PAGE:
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A Guide for Writing a Protocol for a clinical trial


Randomized controlled trial or randomized clinical trial (RCT) is an epidemiological experiment to study a new preventive or therapeutic regimen. It is most commonly used in assessing the effectiveness of health care services or health technologies such as pharmaceutical products (e.g. drugs or vaccines),medical devices or new surgical procedures. A simple description of a trial design is: patients’ recruitment and allocation into study and control groups, intervention, follow up and analysis and drawing of conclusions.A protocol for a clinical trial is a study plan, designed to describe objectives, background, methodology,organization, the participants, Internationale procedures and assessments tools of the trial. In this paper we will describe the different steps of preparing a sound and efficient trial protocol.

by Awad Mohamed Ahmed, Md

Professor of Medicine, University of Bahr Elghazal, Khartoum, Sudan

Guidelines for randomized clinical trial protocol
content: a systematic review
Background: All randomized clinical trials (RCTs) require a protocol; however, numerous studies have highlighted protocol deficiencies. Reporting guidelines may improve the content of research reports and, if developed using robust methods, may increase the utility of reports to stakeholders. The objective of this study was to systematically identify and review RCT protocol guidelines, to assess their characteristics and methods of development, and to compare recommendations.
Methods: We conducted a systematic review of indexed literature (MEDLINE, EMBASE and the Cochrane Methodology Register from inception to September 2010; reference lists; related article features; forward citation searching) and a targeted search of supplementary sources, including a survey of major trial funding agencies in six countries. Records were eligible if they described a content guideline in English or French relevant to RCT protocols. Guidelines were excluded if they specified content for protocols for trials of specific procedures or conditions or were intended to assess trial quality. We extracted guideline characteristics and methods. Content was mapped for a subset of guidelines that described development methods or had institutional endorsement.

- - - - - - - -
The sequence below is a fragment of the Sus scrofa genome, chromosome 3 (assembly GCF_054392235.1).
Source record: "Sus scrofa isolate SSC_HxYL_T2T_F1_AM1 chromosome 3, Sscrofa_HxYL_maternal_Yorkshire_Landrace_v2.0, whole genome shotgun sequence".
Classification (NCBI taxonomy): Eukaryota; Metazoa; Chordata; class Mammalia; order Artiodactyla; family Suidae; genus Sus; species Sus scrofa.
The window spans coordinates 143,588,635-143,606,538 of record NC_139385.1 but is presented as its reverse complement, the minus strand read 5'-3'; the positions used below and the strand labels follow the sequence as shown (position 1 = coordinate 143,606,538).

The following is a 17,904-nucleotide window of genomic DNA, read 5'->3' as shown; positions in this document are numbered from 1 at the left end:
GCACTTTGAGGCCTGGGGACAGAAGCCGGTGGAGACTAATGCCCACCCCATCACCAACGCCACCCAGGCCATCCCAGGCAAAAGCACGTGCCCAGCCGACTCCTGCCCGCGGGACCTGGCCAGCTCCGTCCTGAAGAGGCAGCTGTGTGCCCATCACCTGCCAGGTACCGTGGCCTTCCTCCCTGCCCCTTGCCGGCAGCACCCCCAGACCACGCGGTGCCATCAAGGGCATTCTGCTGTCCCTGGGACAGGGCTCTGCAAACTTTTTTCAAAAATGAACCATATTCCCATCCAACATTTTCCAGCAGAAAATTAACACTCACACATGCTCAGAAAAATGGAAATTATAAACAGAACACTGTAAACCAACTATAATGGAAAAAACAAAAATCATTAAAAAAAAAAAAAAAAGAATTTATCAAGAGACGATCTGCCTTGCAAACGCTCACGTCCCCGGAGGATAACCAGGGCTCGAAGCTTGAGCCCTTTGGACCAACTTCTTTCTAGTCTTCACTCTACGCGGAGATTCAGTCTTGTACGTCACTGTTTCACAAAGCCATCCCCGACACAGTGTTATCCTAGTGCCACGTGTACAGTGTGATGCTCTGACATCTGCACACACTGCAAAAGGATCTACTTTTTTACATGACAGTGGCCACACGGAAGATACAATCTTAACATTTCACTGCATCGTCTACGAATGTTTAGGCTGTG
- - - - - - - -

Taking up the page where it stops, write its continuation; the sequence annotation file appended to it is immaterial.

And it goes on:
Results: Forty guidelines published in journals, books and institutional reports were included in the review; seven were specific to RCT protocols. Only eight (20%) described development methods which included informal consensus methods, pilot testing and formal validation; no guideline described all of these methods. No guideline described formal consensus methods or a systematic retrieval of empirical evidence to inform its development. The guidelines included a median of 23 concepts per guideline (interquartile range (IQR) = 14 to 34; range = 7 to 109).
Among the subset of guidelines (n = 23) for which content was mapped, approximately 380 concepts were explicitly addressed (median concepts per guideline IQR = 31 (24,80); range = 16 to 150); most concepts were addressed in a minority of guidelines.
Conclusions: Existing guidelines for RCT protocol content varied substantially in their recommendations. Few reports described the methods of guideline development, limiting comparisons of guideline validity. Given the importance of protocols to diverse stakeholders, we believe a systematically developed, evidence-informed guideline for clinical trial protocols is needed.


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